Peak Altitude: 110k Feet, Total flight time: 3 hours

Yes, I know the drone didn’t fly itself up there, that was part of the gag! I also know that by most definitions 110k feet is not quite “space”. Still, I can confidently say that no Hubsan (or any multirotor), has been higher off the earth’s surface!

Equipment: 600 gram weather balloon, $40 action camera, extra battery, altimeter, Spot GPS satellite locator, Rocketman 3ft chute.

Original intention was to launch in the early morning. The predicted flight path at that time would put touchdown in Lake Huron off Caseville / Port Austin area in Michigan. Due to rough water, that plan was scrapped and the launch rescheduled for later in the day and a ground based recovery.

Everything worked exactly as planned with one exception; we found we were a little short on helium. I bought a 90 cu foot tank and only needed about 70 for the flight. It seems i didn’t get quite 70 cu feet… Still, the craft flew and actually went higher as a result of less helium!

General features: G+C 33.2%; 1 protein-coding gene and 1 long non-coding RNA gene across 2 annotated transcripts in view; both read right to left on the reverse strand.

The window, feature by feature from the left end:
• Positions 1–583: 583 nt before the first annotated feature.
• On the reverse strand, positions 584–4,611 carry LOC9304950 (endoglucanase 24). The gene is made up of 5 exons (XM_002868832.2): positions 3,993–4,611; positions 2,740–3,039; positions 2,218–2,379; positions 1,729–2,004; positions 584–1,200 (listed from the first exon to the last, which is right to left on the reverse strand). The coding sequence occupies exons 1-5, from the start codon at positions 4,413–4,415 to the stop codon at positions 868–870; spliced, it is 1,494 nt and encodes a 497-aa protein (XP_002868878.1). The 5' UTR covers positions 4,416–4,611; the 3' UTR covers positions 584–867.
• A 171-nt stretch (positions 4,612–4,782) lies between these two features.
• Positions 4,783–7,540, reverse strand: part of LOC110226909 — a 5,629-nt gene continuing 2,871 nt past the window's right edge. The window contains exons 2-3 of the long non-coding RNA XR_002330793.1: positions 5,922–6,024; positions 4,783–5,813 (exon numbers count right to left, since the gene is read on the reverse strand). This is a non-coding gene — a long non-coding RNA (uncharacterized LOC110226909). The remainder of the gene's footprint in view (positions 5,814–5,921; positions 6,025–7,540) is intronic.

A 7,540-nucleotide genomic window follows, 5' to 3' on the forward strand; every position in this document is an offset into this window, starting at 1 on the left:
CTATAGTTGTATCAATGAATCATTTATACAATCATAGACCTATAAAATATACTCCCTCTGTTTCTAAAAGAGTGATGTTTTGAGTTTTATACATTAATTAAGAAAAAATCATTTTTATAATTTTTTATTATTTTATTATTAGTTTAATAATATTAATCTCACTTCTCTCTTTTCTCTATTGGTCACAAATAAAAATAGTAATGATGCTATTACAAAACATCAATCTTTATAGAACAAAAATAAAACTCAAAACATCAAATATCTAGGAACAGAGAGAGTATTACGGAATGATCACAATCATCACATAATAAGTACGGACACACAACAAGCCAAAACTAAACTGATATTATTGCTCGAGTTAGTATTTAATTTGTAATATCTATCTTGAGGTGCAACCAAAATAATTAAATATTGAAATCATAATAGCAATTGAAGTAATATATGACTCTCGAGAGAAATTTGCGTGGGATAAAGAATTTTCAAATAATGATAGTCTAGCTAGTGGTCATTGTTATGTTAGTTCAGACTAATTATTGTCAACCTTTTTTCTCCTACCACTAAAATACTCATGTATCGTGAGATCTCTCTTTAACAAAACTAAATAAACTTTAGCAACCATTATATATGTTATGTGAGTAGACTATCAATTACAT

GPS tracking coverage was good until the balloon reached 65k feet over the bay. At that point we were in the dark as civilian GPS stops functioning above that altitude. For the next 1.5 hours we waited, hoping to get a signal.

Finally, just on time, we reestablished comms! It was just south of where the software had predicted it would touch down. Amazing the predictions worked so well!

The land owner was happy to let me retrieve the craft.

If you want to launch a balloon into space, make sure to read up and follow all FAA guidelines.

Thanks for watching.